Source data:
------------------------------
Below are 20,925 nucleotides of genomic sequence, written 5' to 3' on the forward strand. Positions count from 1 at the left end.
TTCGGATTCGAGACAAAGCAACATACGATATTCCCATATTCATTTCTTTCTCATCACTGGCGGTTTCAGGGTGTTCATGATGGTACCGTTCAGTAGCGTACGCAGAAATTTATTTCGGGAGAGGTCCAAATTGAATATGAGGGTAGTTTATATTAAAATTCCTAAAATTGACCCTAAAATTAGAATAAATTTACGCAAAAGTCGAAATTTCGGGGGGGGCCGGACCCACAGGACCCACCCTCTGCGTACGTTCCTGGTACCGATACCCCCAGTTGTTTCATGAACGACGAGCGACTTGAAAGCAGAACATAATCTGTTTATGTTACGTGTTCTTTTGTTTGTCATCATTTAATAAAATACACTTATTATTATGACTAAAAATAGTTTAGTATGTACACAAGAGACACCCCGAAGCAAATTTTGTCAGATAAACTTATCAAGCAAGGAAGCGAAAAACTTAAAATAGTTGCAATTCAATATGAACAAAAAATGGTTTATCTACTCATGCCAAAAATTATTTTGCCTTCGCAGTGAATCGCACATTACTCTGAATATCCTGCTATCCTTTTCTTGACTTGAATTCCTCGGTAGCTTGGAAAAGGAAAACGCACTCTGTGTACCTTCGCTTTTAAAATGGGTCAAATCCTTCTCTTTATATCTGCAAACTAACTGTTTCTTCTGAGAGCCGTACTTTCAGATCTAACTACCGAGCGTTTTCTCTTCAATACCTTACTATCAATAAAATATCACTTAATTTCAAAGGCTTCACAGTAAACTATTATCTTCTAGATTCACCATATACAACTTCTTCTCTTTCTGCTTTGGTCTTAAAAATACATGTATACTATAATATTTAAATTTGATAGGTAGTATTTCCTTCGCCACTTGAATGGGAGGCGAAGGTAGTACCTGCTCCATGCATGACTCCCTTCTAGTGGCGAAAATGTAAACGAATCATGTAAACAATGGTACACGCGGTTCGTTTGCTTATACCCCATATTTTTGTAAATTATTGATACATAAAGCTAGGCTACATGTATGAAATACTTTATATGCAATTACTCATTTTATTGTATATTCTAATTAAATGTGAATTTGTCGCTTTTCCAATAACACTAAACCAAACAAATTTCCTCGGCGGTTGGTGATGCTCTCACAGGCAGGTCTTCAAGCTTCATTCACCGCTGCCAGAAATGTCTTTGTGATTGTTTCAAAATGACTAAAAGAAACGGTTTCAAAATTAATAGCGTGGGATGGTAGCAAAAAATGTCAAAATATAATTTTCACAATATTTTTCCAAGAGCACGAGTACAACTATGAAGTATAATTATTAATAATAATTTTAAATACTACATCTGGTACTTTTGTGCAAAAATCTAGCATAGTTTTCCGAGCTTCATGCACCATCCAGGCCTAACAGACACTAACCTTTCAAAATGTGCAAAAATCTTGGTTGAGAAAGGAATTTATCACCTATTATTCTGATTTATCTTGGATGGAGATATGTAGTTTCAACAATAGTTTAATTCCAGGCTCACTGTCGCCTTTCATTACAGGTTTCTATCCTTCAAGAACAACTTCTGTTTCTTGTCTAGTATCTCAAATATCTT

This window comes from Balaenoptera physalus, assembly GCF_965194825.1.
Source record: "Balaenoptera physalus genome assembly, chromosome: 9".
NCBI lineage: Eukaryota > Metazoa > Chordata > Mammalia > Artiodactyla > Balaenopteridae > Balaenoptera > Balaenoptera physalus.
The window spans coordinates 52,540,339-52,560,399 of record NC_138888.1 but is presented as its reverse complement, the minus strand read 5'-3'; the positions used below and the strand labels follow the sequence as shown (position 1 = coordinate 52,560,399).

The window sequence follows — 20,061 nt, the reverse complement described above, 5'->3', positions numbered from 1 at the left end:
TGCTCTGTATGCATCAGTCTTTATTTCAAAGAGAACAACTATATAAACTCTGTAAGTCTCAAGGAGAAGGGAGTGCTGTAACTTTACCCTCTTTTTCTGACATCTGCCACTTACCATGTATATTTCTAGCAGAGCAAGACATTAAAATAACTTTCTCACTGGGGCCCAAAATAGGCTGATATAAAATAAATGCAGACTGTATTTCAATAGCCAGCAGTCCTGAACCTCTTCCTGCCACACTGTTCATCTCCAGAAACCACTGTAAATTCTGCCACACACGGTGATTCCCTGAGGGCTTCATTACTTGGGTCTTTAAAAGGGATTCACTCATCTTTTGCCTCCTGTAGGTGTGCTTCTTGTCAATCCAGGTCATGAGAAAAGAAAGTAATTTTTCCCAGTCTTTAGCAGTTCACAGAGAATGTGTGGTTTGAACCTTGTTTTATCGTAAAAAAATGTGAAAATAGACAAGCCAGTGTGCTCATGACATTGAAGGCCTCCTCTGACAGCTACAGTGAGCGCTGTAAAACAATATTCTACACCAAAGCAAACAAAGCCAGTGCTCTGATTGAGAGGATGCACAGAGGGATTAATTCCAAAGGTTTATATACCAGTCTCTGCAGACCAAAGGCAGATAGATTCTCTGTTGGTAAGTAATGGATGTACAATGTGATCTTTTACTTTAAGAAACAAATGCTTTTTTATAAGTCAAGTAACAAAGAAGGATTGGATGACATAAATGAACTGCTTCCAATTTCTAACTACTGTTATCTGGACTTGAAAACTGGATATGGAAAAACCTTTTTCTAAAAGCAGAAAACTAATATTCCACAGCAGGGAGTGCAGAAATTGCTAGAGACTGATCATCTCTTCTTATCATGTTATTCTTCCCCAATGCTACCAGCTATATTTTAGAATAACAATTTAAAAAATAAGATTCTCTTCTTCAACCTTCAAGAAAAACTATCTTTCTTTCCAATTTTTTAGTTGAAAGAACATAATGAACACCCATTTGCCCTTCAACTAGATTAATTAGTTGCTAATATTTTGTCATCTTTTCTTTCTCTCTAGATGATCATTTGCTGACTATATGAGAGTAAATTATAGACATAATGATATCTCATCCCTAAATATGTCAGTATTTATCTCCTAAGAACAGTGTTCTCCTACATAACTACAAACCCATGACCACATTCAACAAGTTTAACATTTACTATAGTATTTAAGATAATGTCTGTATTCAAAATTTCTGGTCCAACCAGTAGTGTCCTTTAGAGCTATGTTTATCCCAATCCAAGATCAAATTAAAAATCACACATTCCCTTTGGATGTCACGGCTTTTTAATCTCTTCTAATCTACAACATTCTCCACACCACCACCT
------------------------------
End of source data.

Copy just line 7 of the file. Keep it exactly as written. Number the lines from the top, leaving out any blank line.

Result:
The window sequence follows — 20,061 nt, the reverse complement described above, 5'->3', positions numbered from 1 at the left end: